Metro Atlanta housing market gets chilly, especially for first-timers

MLS: Sales are way down from September and same month a year ago
With so few homeowners listing their houses for sale, new houses are often the best bet for first-time buyers, experts say. Here's a home under construction in Cumming by Peachtree Residential.

Credit: cus

Credit: cus

With so few homeowners listing their houses for sale, new houses are often the best bet for first-time buyers, experts say. Here's a home under construction in Cumming by Peachtree Residential.

As the weather grew colder in October, the metro Atlanta housing market also settled into a deeper chill.

There were 4.207 homes sold last month in the dozen counties centered on the city of Atlanta, down 7.4% from the 4,545 sold in September and down 14.0% from the 4,892 sold the same month a year ago, according to a report released Tuesday by Georgia Multiple Listing Services.

The market typically peaks in mid-summer as many families scramble to buy homes in desirable locations before the new school year begins, then slows through fall and into winter.

But the retreat this time has been rapid.

“The seasonal slowdown is more pronounced that in the past,” said John Ryan, chief marketing officer for Georgia MLS. “Interest rates are really playing a big part of the overall real estate market.”

The average rate for a 30-year mortgage last week was 7.76%, the highest it has been since the fall of 2000, according to Freddie Mac, the huge company that buys mortgages in the secondary markets.

It is an ascent that has been startling.

At the start of autumn two years ago, the rate was below 3%. But as the economy rebounded from its pandemic woes, inflation soared and the Federal Reserve launched a campaign to tame it by hiking short-term rates.

Those increases do not directly move mortgage rates, but they affect the cost of borrowing money across the economy. As a result, mortgage rates typically echo the Fed changes, and while inflation has fallen, the Fed hasn’t yet declared victory and rates remain high.

Both sides of the market equation have taken a hit.

Demand has dipped because higher rates make monthly payments more expensive, which effectively cuts buyers’ purchasing power.

“I’ve had several first-time buyers decide to rent or stay with family members for another year,” said realtor Lisa Harris of Re/Max Center in Braselton. “It is very frustrating for first-time buyers.”

But supply, too, has been discouraged.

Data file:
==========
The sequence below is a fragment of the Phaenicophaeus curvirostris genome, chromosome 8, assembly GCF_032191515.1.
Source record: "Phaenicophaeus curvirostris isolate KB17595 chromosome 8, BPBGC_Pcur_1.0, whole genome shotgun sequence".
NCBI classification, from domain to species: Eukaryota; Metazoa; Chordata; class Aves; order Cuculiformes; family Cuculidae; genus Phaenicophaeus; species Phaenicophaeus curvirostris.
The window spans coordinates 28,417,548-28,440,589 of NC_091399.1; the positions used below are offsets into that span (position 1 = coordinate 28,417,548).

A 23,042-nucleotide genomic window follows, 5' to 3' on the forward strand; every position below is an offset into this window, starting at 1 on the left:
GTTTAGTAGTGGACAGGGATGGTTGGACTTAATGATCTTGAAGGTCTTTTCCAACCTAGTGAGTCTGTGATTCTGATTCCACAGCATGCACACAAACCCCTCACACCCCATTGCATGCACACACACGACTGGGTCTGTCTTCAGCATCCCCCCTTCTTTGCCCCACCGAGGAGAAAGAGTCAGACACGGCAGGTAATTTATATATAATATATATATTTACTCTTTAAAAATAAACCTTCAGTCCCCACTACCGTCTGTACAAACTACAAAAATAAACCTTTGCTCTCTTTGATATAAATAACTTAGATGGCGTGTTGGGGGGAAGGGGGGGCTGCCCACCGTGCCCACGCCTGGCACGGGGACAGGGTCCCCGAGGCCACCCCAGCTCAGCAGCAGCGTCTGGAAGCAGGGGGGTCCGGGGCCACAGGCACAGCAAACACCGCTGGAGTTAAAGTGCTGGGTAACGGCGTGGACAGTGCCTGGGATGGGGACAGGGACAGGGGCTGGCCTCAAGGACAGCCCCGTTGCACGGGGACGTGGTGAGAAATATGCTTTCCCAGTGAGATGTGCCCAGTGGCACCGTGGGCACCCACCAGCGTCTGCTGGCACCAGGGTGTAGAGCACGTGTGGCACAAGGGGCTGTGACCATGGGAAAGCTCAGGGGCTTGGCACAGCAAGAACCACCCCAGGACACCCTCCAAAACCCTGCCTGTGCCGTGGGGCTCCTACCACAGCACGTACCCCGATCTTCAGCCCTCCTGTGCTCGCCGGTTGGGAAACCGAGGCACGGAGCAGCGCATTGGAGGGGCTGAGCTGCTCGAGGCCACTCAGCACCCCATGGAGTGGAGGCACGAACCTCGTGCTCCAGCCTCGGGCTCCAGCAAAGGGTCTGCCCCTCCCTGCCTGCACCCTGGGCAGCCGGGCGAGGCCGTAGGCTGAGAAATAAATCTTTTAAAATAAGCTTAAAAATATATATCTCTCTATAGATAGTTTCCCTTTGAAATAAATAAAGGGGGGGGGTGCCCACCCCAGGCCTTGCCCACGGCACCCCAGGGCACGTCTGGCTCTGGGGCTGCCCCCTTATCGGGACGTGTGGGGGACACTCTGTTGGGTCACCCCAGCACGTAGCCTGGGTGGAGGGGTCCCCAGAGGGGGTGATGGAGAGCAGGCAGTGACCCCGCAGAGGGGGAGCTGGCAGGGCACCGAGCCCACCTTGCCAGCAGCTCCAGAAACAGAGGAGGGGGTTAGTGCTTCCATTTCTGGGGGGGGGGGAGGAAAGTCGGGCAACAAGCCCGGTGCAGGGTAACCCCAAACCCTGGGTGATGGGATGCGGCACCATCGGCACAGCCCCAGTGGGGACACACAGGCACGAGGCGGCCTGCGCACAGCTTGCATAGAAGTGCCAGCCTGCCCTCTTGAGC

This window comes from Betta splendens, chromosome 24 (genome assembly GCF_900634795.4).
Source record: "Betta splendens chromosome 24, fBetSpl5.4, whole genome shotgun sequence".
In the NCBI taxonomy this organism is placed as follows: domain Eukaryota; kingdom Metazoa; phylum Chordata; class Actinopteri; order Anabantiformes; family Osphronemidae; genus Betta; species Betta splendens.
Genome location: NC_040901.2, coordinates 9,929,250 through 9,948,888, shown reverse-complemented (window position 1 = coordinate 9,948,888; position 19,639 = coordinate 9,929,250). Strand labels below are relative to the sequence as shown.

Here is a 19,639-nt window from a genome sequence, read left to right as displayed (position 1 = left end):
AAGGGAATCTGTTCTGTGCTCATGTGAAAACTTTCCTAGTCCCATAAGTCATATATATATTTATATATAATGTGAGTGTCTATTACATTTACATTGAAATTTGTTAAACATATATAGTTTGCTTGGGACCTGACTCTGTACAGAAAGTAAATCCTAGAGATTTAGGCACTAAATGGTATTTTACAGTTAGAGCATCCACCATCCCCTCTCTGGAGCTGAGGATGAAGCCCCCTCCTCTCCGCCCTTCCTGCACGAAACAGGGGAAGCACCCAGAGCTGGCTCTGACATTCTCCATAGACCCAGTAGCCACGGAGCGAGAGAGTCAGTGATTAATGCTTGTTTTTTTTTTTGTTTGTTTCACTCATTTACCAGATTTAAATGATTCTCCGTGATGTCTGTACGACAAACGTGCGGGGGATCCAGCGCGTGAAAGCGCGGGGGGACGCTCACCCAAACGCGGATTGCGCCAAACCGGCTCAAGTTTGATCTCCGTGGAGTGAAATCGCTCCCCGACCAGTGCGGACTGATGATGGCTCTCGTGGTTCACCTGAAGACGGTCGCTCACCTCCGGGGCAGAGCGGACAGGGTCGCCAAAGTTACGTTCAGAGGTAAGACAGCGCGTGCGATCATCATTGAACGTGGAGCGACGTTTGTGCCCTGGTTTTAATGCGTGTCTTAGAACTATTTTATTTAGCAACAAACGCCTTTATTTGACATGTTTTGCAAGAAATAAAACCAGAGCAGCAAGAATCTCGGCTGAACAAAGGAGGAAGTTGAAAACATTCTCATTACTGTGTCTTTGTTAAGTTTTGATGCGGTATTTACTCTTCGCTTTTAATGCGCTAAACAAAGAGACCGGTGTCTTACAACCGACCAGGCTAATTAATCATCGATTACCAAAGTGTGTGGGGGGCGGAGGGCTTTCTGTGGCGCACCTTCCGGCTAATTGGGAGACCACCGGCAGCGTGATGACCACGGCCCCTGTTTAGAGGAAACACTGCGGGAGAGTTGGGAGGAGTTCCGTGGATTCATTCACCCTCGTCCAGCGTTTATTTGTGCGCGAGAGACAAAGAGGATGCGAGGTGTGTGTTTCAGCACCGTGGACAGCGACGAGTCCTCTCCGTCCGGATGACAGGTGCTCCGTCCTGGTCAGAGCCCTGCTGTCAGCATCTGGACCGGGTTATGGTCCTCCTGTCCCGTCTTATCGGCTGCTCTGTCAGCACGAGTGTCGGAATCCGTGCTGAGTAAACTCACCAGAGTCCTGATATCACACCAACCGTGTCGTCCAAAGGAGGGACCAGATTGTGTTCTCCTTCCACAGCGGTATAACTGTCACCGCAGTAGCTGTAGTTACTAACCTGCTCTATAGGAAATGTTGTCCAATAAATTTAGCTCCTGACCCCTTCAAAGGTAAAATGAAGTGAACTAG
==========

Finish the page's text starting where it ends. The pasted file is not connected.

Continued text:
The vast majority of current homeowners purchased when rates were far lower than they are now. So, someone in their first home who decides to “move up” to something bigger or nicer can expect to get slammed with a much higher mortgage rate when they buy another home.

“The first move-up buyer is hesitant to move because so many of them already have a mortgage rate at 4% or lower,” said Shirley Gary, an associate broker with Ansley Christie’s. “So, they are more inclined to stay put, add-on or remodel rather than sell.”

Yet the impact of rates does not change the fundamental, long-term problem: Not enough housing, said John Hunt, principal with MarketNsight, Atlanta-based company that tracks real estate market throughout the Southeast.

After collapse of the housing bubble and the recession of 2007-09, metro Atlanta saw nearly no new housing built for years. When construction did start, it was far outpaced by population and job growth, Hunt said.

“There is still not enough supply for the demand we have,” he said. “Atlanta needs 46,000 units. That is not opinion, that is math.”

If the market were balanced, with buyers and sellers holding roughly equal bargaining power, there would be few bidding wars propelling prices higher, but also little need for sellers to severely chop their asking prices.

In a balanced market, experts say the number of homes listed for sale amounts to about six months of sales. Currently, listings amount to less than three months of sales, giving sellers the advantage.

The double-digit price increases and sometimes frantic bidding of a year ago are gone, but even under the weight of high interest rates, the median price of a home sold last month in the 12-county Atlanta area rose to $399,900, up 5.2% from a year ago.

Finding modest-priced homes has been getting harder the past few years anyway and higher rates are tilting the market even further from affordability.

Yet, given time, the market can be resilient.

The average 30-year mortgage rate reached an all-time high of 18.63% in 1981, but it was 10% or higher nearly continually between late 1978 and late 1990. Each time rates spiked, sales plummeted, but then steadied and recovered.

If rates stay relatively elevated for a long time, some people simply won’t buy a home, but many will eventually find a way, going for smaller homes, condos, less popular locations or creative financing, said Kristen Jones, broker at Re/Max Around Atlanta.

“As we look ahead to 2024, we expect to see buyers move away from the traditional 30-year mortgage and begin to embrace alternative mortgage products to make housing more affordable,” she said.

Metro Atlanta housing market*, year over year

Sales: 4,207 (down 14.0%)

Median Price: $399,900 (up 5.2%)

Listings: 12,348 (down 8.3%)

Average 30-year mortgage rate

Recent: 7.76%

Year ago: 6.95%

Two years ago: 3.09%

Three years ago: 2.78%

Fifty-year high: 18.63% (1982)

Pre-pandemic low: 3.35% (2013)

*Using 12-county area centered on the city of Atlanta

Sources: Freddie Mac, Federal Reserve Bank of St. Louis, Georgia Multiple Listing Services